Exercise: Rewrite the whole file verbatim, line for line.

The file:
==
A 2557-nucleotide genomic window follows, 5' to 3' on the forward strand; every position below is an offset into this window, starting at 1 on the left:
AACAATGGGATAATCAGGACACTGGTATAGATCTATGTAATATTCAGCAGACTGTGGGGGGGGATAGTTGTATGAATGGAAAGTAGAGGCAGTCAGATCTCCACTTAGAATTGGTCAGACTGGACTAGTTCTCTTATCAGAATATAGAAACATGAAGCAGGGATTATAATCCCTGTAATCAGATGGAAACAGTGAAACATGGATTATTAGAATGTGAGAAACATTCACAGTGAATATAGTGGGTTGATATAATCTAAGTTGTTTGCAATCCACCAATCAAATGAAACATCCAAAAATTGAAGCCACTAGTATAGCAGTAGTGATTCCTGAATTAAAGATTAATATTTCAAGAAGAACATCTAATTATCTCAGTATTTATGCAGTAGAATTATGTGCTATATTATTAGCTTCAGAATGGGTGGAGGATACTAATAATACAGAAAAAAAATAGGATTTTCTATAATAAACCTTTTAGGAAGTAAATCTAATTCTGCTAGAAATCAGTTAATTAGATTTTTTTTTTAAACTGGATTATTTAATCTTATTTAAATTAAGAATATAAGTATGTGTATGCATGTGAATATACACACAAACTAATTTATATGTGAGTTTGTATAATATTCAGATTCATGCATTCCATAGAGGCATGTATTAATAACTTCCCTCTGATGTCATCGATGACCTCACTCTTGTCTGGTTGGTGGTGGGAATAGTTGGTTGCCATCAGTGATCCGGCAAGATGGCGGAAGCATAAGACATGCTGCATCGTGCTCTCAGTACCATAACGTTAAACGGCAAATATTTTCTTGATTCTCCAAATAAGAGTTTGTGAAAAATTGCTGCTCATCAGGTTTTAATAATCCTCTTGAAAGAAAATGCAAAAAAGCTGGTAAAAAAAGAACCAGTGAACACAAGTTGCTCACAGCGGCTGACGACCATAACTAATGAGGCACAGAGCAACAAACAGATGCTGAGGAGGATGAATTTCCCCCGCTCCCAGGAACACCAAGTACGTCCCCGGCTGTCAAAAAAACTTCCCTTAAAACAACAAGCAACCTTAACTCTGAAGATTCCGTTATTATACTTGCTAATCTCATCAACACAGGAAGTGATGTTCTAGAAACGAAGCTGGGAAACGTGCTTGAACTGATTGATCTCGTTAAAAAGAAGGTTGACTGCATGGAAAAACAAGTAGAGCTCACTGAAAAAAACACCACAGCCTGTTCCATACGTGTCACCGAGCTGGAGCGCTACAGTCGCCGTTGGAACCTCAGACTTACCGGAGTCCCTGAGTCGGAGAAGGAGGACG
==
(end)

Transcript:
A 2557-nucleotide genomic window follows, 5' to 3' on the forward strand; every position below is an offset into this window, starting at 1 on the left:
AACAATGGGATAATCAGGACACTGGTATAGATCTATGTAATATTCAGCAGACTGTGGGGGGGGATAGTTGTATGAATGGAAAGTAGAGGCAGTCAGATCTCCACTTAGAATTGGTCAGACTGGACTAGTTCTCTTATCAGAATATAGAAACATGAAGCAGGGATTATAATCCCTGTAATCAGATGGAAACAGTGAAACATGGATTATTAGAATGTGAGAAACATTCACAGTGAATATAGTGGGTTGATATAATCTAAGTTGTTTGCAATCCACCAATCAAATGAAACATCCAAAAATTGAAGCCACTAGTATAGCAGTAGTGATTCCTGAATTAAAGATTAATATTTCAAGAAGAACATCTAATTATCTCAGTATTTATGCAGTAGAATTATGTGCTATATTATTAGCTTCAGAATGGGTGGAGGATACTAATAATACAGAAAAAAAATAGGATTTTCTATAATAAACCTTTTAGGAAGTAAATCTAATTCTGCTAGAAATCAGTTAATTAGATTTTTTTTTTAAACTGGATTATTTAATCTTATTTAAATTAAGAATATAAGTATGTGTATGCATGTGAATATACACACAAACTAATTTATATGTGAGTTTGTATAATATTCAGATTCATGCATTCCATAGAGGCATGTATTAATAACTTCCCTCTGATGTCATCGATGACCTCACTCTTGTCTGGTTGGTGGTGGGAATAGTTGGTTGCCATCAGTGATCCGGCAAGATGGCGGAAGCATAAGACATGCTGCATCGTGCTCTCAGTACCATAACGTTAAACGGCAAATATTTTCTTGATTCTCCAAATAAGAGTTTGTGAAAAATTGCTGCTCATCAGGTTTTAATAATCCTCTTGAAAGAAAATGCAAAAAAGCTGGTAAAAAAAGAACCAGTGAACACAAGTTGCTCACAGCGGCTGACGACCATAACTAATGAGGCACAGAGCAACAAACAGATGCTGAGGAGGATGAATTTCCCCCGCTCCCAGGAACACCAAGTACGTCCCCGGCTGTCAAAAAAACTTCCCTTAAAACAACAAGCAACCTTAACTCTGAAGATTCCGTTATTATACTTGCTAATCTCATCAACACAGGAAGTGATGTTCTAGAAACGAAGCTGGGAAACGTGCTTGAACTGATTGATCTCGTTAAAAAGAAGGTTGACTGCATGGAAAAACAAGTAGAGCTCACTGAAAAAAACACCACAGCCTGTTCCATACGTGTCACCGAGCTGGAGCGCTACAGTCGCCGTTGGAACCTCAGACTTACCGGAGTCCCTGAGTCGGAGAAGGAGGACG